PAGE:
Improved Attentional Performance Following Citicoline Administration in Healthy Adult Women

Download Download as PDF (Size:80KB)  HTML    PP. 769-773  
DOI: 10.4236/fns.2012.36103    4,739 Downloads   11,028 Views   Citations


Objectives: The present study assessed the potential cognitive-enhancing effects of citicoline, a dietary supplement, in healthy adult women. Specifically, it was hypothesized that citicoline supplementation would be associated with improved attention compared to placebo. Methods: The investigation was a double-blind, randomized, placebo-controlled three-arm study. Sixty healthy adult women ages 40 - 60 completed a clinical screening visit, including a medical exam. After study enrollment each subject was randomly assigned to one of three groups: a daily oral dose of 250 mg citicoline, 500 mg citicoline, or placebo for 28 days. Participants were evaluated with the Continuous Performance Test II (CPT-II), a measure sensitive to attentional function, during a baseline visit and 28 days after baseline. Results: All 60 participants were included in the analyses, which included an ANOVA with Tukey’s post-hoc tests and t-tests. After 28 days of supplementation, individuals in the 250 mg group made fewer omission (p = 0.04) and commission (p = 0.03) errors compared to those in the placebo group. Individuals in the 500 mg group made significantly fewer commission errors compared to those in the placebo group (p = 0.03) and trended toward making fewer omission errors (p = 0.07). Conclusion: After 28 days of daily citicoline supplementation, participants who were administered either the 250 mg or the 500 mg citicoline doses showed significantly better ability to produce correct responses on the CPT-II, likely due to improved cognitive inhibition. Our findings suggest that citicoline may improve attentional performance in middle-aged women and may ameliorate attentional deficits associated with central nervous system disorders.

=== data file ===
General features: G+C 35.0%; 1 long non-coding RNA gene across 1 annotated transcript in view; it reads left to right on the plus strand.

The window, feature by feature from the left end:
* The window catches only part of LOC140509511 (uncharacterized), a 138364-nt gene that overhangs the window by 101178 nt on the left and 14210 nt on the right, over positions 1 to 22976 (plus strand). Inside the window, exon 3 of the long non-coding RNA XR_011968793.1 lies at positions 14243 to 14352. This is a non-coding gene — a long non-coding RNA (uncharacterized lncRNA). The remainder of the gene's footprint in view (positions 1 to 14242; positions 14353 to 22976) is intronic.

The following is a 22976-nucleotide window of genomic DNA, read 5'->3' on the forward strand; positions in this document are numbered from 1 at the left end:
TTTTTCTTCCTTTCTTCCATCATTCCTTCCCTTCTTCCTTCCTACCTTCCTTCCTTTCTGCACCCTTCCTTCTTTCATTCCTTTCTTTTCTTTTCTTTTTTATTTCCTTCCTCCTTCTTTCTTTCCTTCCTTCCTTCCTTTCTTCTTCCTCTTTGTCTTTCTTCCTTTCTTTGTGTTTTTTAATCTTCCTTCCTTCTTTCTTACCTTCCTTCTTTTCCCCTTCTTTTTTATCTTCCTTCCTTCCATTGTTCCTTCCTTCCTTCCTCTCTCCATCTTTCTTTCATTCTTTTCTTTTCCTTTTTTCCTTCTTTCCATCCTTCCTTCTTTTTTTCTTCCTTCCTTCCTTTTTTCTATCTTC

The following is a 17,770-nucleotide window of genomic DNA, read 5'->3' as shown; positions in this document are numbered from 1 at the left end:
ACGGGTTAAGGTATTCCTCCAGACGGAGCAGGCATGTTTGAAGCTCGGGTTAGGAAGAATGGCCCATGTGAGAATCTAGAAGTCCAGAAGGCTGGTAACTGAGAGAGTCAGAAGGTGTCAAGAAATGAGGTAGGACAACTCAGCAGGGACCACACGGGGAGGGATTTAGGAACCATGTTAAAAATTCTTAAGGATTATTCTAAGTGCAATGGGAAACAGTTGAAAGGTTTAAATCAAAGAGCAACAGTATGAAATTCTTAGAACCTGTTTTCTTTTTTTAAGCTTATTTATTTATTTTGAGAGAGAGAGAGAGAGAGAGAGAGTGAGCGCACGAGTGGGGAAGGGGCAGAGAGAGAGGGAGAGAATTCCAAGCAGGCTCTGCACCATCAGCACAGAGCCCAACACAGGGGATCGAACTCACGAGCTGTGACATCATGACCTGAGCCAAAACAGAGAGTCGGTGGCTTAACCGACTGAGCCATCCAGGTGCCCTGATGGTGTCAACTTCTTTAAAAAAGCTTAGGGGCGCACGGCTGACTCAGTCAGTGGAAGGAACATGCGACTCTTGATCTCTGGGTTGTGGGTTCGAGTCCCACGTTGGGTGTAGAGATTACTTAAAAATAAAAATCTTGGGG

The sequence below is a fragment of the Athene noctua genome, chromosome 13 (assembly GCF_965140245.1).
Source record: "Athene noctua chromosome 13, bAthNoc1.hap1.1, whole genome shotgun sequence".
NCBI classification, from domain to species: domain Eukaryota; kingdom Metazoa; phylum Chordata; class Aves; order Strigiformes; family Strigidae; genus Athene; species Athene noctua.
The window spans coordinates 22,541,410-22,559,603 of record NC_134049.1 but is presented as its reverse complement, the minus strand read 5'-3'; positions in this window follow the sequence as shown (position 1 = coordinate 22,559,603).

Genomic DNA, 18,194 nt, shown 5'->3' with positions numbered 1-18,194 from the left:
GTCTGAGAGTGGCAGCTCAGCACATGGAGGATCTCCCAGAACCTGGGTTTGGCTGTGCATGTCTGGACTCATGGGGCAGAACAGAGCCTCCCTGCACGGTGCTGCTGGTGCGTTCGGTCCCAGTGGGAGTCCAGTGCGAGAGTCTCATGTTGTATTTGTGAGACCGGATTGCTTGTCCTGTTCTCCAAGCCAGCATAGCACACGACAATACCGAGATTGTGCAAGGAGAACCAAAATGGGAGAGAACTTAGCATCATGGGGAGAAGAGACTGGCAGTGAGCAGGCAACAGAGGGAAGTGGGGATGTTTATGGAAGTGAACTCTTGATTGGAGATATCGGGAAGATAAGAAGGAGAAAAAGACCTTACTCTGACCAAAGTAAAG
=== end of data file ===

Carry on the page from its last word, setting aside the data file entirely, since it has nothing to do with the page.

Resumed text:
Cite this paper

E. McGlade, A. Locatelli, J. Hardy, T. Kamiya, M. Morita, K. Morishita, Y. Sugimura and D. Yurgelun-Todd, "Improved Attentional Performance Following Citicoline Administration in Healthy Adult Women," Food and Nutrition Sciences, Vol. 3 No. 6, 2012, pp. 769-773. doi: 10.4236/fns.2012.36103.


[1] R. Ozay, et al., “Citicoline Improves Functional Recovery, Promotes Nerve Regeneration, and Reduces Postoperative Scarring after Peripheral Nerve Surgery in Rats,” Surgical Neurology, Vol. 68, No. 6, 2007, pp. 615-622. doi:10.1016/j.surneu.2006.12.054
[2] V. Parisi, et al., “Evidence of the Neuroprotective Role of Citicoline in Glaucoma Patients,” Progress in Brain Research, 173, 2008, pp. 541-554.
[3] J. J. Secades and J. L. Lorenzo, “Citicoline: Pharmacological and Clinical Review, 2006 Update,” Methods & Findings in Experimental & Clinical Pharmacology, 28 Suppl B, 2006, pp. 1-56.
[4] R. Conant and A. G. Schauss, “Therapeutic Applications of Citicoline for Stroke and Cognitive Dysfunction in the Elderly: A Review of the Literature,” Alternative Medicine Review, 9, No.1, 2004, pp. 17-31.
[5] I. H. Ulus, et al., “Choline Increases Acetylcholine Release and Protects against the Stimulation-Induced Decrease in Phosphatide Levels within Membranes of Rat Corpus Striatum,” Brain Research, 1 484, No. 1-2, 989, pp. 217-227.
[6] R. J. Wurtman, et al., “Effect of Oral CDP-Choline on Plasma Choline and Uridine Levels in Humans,” Biochemical Pharmacology, 60, No. 7, 2000, pp. 989-992. doi:10.1016/S0006-2952(00)00436-6
[7] S. M. Babb, et al., “Differential Effect of CDP-Choline on Brain Cytosolic Choline Levels in Younger and Older Subjects as Measured by Proton Magnetic Resonance Spectroscopy,” Psychopharmacology, 127, No. 2, 1996, pp. 88-94. doi:10.1007/BF02805979
[8] S. M. Babb, et al., “Chronic Citicoline Increases Phosphodiesters in the Brains of Healthy Older Subjects: An in Vivo Phosphorus Magnetic Resonance Spectroscopy Study,” Psychopharmacology, 161, No. 3, 2002, pp. 248-254. doi:10.1007/s00213-002-1045-y
[9] M. M. Silveri, et al., “Citicoline Enhances Frontal Lobe Bioenergetics as Measured by Phosphorus Magnetic Resonance Spectroscopy,” NMR in Biomedicine, 21, No. 10, 2008, pp. 1066-1075. doi:10.1002/nbm.1281